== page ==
BANGOR, Maine— Attorneys from around the country descended Wednesday on the federal courthouse in Bangor for a conference on a class-action lawsuit against the makers of light cigarettes.
It is the first multidistrict litigation case ever assigned to U.S. District Court in Bangor.
Multidistrict litigation, or MDL, is the label the federal judiciary gives cases filed against the same party or parties in federal courts around the nation. Once cases have been combined, a three-judge panel assigns them to one federal judge.
At least 20 lawsuits from around the country have been combined in Bangor. The MDL has been assigned to U.S. District Judge John Woodcock, who has not handled one since his appointment to the federal bench in 2003. Moreover, the original Maine case that led to the 20-case MDL is once again in the hands of Woodcock, whom the U.S. Supreme Court reversed last year.
In a 5-4 a split won by the court’s liberals, the justices ruled in December that smokers may use state consumer protection laws to sue cigarette makers for the way they promote “light” and “low tar” brands. The Altria Group Inc. argued on behalf of its Philip Morris USA subsidiary that the lawsuits are barred by the federal ciga-rette labeling law, which forbids states from regulating any aspect of cigarette advertising that involves smoking and health.
Tobacco litigation in federal court is not unusual. Cigarette cases regularly are filed in state and federal courts around the country. It is unusual for the first case in the nation against a particular tobacco company to be filed in Maine.
Bangor lawyer Samuel W. Lanham Jr. filed the lawsuit in August 2005 on behalf of Lori A. Spellman of Levant and Stephanie Good and Allain L. Thibodeau, both of Bangor. Each smoked Marlboro Lights for 15 years or more. The plaintiffs are not seeking damages for personal injuries or health problems caused from cigarette smoking.
Instead, the lawsuit alleges that they were hoodwinked into thinking that “light” cigarettes contained less tar and nicotine than full-flavor cigarettes. The plaintiffs are seeking unspecified compensatory, punitive and other damages.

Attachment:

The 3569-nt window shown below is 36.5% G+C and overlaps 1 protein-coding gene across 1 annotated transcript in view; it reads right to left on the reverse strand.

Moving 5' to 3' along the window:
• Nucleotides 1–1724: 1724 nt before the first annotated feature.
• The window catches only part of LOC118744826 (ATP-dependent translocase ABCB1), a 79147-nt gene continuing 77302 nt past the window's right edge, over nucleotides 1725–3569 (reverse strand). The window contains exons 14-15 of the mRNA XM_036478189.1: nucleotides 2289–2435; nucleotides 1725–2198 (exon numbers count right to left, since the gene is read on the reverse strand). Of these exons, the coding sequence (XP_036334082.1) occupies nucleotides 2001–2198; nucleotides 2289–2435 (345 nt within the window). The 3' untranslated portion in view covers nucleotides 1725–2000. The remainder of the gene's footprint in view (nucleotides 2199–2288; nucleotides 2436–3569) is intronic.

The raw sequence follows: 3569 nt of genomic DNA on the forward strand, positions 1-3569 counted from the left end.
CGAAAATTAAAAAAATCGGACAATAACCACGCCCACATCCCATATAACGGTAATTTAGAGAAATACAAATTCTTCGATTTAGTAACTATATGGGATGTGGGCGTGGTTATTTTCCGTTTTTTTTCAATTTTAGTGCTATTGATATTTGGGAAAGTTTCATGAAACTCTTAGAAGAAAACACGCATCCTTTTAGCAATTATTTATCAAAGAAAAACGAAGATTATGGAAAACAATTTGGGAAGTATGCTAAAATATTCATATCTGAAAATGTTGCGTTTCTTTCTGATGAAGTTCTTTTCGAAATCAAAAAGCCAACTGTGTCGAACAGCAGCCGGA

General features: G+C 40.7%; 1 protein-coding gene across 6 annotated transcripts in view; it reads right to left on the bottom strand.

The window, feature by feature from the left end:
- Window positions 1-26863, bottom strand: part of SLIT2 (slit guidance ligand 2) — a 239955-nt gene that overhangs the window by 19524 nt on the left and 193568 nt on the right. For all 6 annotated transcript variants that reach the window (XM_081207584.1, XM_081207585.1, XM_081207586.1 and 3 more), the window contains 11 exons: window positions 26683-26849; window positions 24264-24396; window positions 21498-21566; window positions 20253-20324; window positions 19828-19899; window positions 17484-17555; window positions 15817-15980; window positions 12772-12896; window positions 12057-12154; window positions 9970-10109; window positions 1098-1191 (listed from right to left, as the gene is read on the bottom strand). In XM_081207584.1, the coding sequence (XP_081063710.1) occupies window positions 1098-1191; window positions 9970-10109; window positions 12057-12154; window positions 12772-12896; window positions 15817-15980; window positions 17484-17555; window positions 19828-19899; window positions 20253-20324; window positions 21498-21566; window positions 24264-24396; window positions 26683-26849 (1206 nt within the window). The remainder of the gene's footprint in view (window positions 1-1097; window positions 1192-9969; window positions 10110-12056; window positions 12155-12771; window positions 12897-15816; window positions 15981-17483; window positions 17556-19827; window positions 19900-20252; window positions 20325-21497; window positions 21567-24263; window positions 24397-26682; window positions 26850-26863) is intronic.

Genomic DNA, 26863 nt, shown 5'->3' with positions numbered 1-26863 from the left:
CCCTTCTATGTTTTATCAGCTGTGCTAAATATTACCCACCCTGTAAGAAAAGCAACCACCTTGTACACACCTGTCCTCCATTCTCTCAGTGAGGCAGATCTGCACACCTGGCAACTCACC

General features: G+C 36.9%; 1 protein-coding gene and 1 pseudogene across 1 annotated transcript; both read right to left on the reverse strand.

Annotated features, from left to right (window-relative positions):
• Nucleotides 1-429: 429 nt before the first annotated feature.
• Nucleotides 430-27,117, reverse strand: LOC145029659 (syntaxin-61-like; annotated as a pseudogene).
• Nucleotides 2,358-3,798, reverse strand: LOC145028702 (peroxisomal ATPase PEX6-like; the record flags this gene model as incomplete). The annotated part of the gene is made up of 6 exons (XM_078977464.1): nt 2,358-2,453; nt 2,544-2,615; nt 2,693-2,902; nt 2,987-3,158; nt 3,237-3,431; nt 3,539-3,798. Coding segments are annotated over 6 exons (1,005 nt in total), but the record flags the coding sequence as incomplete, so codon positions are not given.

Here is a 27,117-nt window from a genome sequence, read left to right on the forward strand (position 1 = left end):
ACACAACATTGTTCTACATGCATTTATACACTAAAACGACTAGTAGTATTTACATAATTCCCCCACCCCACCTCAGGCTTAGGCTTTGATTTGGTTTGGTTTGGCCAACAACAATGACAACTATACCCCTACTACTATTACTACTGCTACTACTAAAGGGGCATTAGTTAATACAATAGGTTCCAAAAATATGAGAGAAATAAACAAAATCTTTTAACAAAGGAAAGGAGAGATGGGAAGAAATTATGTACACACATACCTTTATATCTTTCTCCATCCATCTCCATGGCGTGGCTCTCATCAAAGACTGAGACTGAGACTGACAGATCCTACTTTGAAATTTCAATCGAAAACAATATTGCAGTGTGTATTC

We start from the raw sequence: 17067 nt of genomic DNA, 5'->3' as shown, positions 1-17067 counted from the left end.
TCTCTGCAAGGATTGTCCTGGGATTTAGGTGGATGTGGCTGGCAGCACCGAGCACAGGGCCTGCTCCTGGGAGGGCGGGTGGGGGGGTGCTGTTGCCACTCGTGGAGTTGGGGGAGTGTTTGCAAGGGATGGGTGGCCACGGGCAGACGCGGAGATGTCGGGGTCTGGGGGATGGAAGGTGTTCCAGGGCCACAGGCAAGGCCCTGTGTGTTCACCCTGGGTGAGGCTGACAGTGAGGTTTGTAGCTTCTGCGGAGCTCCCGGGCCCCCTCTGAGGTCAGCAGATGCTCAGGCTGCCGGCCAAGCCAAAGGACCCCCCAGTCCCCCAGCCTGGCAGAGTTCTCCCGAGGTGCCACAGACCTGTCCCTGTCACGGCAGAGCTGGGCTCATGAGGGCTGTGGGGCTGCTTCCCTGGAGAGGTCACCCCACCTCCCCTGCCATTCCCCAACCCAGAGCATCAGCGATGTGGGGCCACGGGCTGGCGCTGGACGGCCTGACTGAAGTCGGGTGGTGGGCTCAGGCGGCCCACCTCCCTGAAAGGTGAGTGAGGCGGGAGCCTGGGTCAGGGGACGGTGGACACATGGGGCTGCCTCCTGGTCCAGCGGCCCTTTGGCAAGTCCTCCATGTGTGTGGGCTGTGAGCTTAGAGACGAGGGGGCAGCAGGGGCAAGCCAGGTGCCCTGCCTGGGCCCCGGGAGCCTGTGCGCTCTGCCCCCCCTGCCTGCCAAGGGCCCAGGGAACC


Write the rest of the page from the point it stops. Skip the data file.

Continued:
Woodcock granted summary judgment in the cigarette makers’ favor in 2006. The 1st U.S. Circuit Court of Appeals reversed that ruling the next year and attorneys for the tobacco firm appealed to the nation’s highest court. It was the first case argued during the U.S. Supreme Court’s term last year.
The meeting Wednesday was purely about scheduling — which motions the judge will hear first, when briefs must be filed, how often Woodcock will hold conferences with attorneys, and which attorneys on both sides will act as liaisons from the court to the more than 25 attorneys scattered throughout the country.
The case is not expected to be decided anytime soon.
No hearings in the case will be held until January or February. Once Woodcock rules on whether the facts in a landmark case upheld earlier this year by the U.S. Court of Appeals for the Washington, D.C., Circuit can be applied to the MDL case, his decision is expected to be appealed to the U.S. 1st Circuit Court of Appeals in Boston. That decision also could go to the U.S. Supreme Court.
Attorneys appeared visibly relieved when Woodcock, a Bangor native, said he would conduct monthly conferences via telephone and they would not have to fly to Bangor.
“I’m sure it would be helpful to the Bangor economy to have you all come her once a month, but I don’t think that’s the most efficient use of your clients’ money,” he said.
The Associated Press contributed to this report.